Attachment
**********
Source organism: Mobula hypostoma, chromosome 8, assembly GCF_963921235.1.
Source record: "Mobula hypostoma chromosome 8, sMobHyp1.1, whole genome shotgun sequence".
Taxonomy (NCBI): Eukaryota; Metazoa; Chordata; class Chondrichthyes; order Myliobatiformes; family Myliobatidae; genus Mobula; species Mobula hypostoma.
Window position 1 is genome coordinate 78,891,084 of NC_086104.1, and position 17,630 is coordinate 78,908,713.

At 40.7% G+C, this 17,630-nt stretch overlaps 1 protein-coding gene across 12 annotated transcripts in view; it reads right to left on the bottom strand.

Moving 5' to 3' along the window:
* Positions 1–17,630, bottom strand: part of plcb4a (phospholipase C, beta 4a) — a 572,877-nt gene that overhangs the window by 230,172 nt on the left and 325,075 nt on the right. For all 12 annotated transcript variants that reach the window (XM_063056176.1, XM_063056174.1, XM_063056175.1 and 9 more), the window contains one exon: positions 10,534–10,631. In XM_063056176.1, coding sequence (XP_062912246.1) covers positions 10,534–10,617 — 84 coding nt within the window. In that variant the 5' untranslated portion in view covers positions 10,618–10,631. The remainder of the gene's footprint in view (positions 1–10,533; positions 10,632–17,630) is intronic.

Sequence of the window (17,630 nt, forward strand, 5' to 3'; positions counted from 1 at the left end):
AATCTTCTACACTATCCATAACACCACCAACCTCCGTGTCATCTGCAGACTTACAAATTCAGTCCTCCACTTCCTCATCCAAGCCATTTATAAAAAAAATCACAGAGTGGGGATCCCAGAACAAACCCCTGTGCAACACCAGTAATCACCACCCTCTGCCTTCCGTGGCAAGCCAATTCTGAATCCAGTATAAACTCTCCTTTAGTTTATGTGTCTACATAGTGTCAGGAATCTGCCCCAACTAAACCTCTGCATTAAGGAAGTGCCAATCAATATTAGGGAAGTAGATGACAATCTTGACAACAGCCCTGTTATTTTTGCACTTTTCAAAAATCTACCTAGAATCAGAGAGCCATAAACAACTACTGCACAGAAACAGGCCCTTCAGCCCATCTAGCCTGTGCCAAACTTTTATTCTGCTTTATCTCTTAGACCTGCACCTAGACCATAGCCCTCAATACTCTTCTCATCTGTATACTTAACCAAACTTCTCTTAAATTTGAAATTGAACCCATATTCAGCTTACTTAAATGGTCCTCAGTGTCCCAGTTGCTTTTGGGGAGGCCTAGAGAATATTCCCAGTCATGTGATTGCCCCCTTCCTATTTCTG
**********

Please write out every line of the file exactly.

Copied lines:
Source organism: Mobula hypostoma, chromosome 8, assembly GCF_963921235.1.
Source record: "Mobula hypostoma chromosome 8, sMobHyp1.1, whole genome shotgun sequence".
Taxonomy (NCBI): Eukaryota; Metazoa; Chordata; class Chondrichthyes; order Myliobatiformes; family Myliobatidae; genus Mobula; species Mobula hypostoma.
Window position 1 is genome coordinate 78,891,084 of NC_086104.1, and position 17,630 is coordinate 78,908,713.

At 40.7% G+C, this 17,630-nt stretch overlaps 1 protein-coding gene across 12 annotated transcripts in view; it reads right to left on the bottom strand.

Moving 5' to 3' along the window:
* Positions 1–17,630, bottom strand: part of plcb4a (phospholipase C, beta 4a) — a 572,877-nt gene that overhangs the window by 230,172 nt on the left and 325,075 nt on the right. For all 12 annotated transcript variants that reach the window (XM_063056176.1, XM_063056174.1, XM_063056175.1 and 9 more), the window contains one exon: positions 10,534–10,631. In XM_063056176.1, coding sequence (XP_062912246.1) covers positions 10,534–10,617 — 84 coding nt within the window. In that variant the 5' untranslated portion in view covers positions 10,618–10,631. The remainder of the gene's footprint in view (positions 1–10,533; positions 10,632–17,630) is intronic.

Sequence of the window (17,630 nt, forward strand, 5' to 3'; positions counted from 1 at the left end):
AATCTTCTACACTATCCATAACACCACCAACCTCCGTGTCATCTGCAGACTTACAAATTCAGTCCTCCACTTCCTCATCCAAGCCATTTATAAAAAAAATCACAGAGTGGGGATCCCAGAACAAACCCCTGTGCAACACCAGTAATCACCACCCTCTGCCTTCCGTGGCAAGCCAATTCTGAATCCAGTATAAACTCTCCTTTAGTTTATGTGTCTACATAGTGTCAGGAATCTGCCCCAACTAAACCTCTGCATTAAGGAAGTGCCAATCAATATTAGGGAAGTAGATGACAATCTTGACAACAGCCCTGTTATTTTTGCACTTTTCAAAAATCTACCTAGAATCAGAGAGCCATAAACAACTACTGCACAGAAACAGGCCCTTCAGCCCATCTAGCCTGTGCCAAACTTTTATTCTGCTTTATCTCTTAGACCTGCACCTAGACCATAGCCCTCAATACTCTTCTCATCTGTATACTTAACCAAACTTCTCTTAAATTTGAAATTGAACCCATATTCAGCTTACTTAAATGGTCCTCAGTGTCCCAGTTGCTTTTGGGGAGGCCTAGAGAATATTCCCAGTCATGTGATTGCCCCCTTCCTATTTCTG